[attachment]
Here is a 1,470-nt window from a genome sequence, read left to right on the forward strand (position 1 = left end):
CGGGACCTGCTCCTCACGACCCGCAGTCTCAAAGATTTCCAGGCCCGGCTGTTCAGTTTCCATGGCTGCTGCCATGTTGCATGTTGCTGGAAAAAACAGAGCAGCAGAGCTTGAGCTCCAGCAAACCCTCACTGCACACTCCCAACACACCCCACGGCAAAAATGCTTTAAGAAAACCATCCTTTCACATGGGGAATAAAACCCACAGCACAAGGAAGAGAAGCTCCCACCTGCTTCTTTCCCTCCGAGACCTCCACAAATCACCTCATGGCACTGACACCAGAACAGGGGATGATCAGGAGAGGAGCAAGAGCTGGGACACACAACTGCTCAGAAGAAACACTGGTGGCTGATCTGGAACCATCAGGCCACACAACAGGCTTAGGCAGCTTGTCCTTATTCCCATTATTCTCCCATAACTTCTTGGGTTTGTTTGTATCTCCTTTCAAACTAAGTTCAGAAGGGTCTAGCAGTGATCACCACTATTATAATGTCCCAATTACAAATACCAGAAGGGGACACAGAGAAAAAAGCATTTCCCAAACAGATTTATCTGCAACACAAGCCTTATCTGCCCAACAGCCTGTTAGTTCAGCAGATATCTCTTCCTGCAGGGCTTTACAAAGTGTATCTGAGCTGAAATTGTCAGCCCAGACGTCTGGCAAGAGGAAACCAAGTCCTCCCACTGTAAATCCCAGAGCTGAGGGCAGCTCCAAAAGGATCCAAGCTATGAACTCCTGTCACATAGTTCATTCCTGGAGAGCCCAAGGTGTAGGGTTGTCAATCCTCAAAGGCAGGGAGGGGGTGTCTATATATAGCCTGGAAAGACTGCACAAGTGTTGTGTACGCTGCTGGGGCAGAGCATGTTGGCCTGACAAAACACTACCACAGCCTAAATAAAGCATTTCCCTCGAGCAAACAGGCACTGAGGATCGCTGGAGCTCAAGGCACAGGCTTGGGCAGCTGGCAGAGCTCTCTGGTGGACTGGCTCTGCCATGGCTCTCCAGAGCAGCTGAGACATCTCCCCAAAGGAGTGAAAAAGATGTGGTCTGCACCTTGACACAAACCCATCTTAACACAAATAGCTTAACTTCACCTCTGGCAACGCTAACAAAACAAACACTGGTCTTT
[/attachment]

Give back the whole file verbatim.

Here is a 1,470-nt window from a genome sequence, read left to right on the forward strand (position 1 = left end):
CGGGACCTGCTCCTCACGACCCGCAGTCTCAAAGATTTCCAGGCCCGGCTGTTCAGTTTCCATGGCTGCTGCCATGTTGCATGTTGCTGGAAAAAACAGAGCAGCAGAGCTTGAGCTCCAGCAAACCCTCACTGCACACTCCCAACACACCCCACGGCAAAAATGCTTTAAGAAAACCATCCTTTCACATGGGGAATAAAACCCACAGCACAAGGAAGAGAAGCTCCCACCTGCTTCTTTCCCTCCGAGACCTCCACAAATCACCTCATGGCACTGACACCAGAACAGGGGATGATCAGGAGAGGAGCAAGAGCTGGGACACACAACTGCTCAGAAGAAACACTGGTGGCTGATCTGGAACCATCAGGCCACACAACAGGCTTAGGCAGCTTGTCCTTATTCCCATTATTCTCCCATAACTTCTTGGGTTTGTTTGTATCTCCTTTCAAACTAAGTTCAGAAGGGTCTAGCAGTGATCACCACTATTATAATGTCCCAATTACAAATACCAGAAGGGGACACAGAGAAAAAAGCATTTCCCAAACAGATTTATCTGCAACACAAGCCTTATCTGCCCAACAGCCTGTTAGTTCAGCAGATATCTCTTCCTGCAGGGCTTTACAAAGTGTATCTGAGCTGAAATTGTCAGCCCAGACGTCTGGCAAGAGGAAACCAAGTCCTCCCACTGTAAATCCCAGAGCTGAGGGCAGCTCCAAAAGGATCCAAGCTATGAACTCCTGTCACATAGTTCATTCCTGGAGAGCCCAAGGTGTAGGGTTGTCAATCCTCAAAGGCAGGGAGGGGGTGTCTATATATAGCCTGGAAAGACTGCACAAGTGTTGTGTACGCTGCTGGGGCAGAGCATGTTGGCCTGACAAAACACTACCACAGCCTAAATAAAGCATTTCCCTCGAGCAAACAGGCACTGAGGATCGCTGGAGCTCAAGGCACAGGCTTGGGCAGCTGGCAGAGCTCTCTGGTGGACTGGCTCTGCCATGGCTCTCCAGAGCAGCTGAGACATCTCCCCAAAGGAGTGAAAAAGATGTGGTCTGCACCTTGACACAAACCCATCTTAACACAAATAGCTTAACTTCACCTCTGGCAACGCTAACAAAACAAACACTGGTCTTT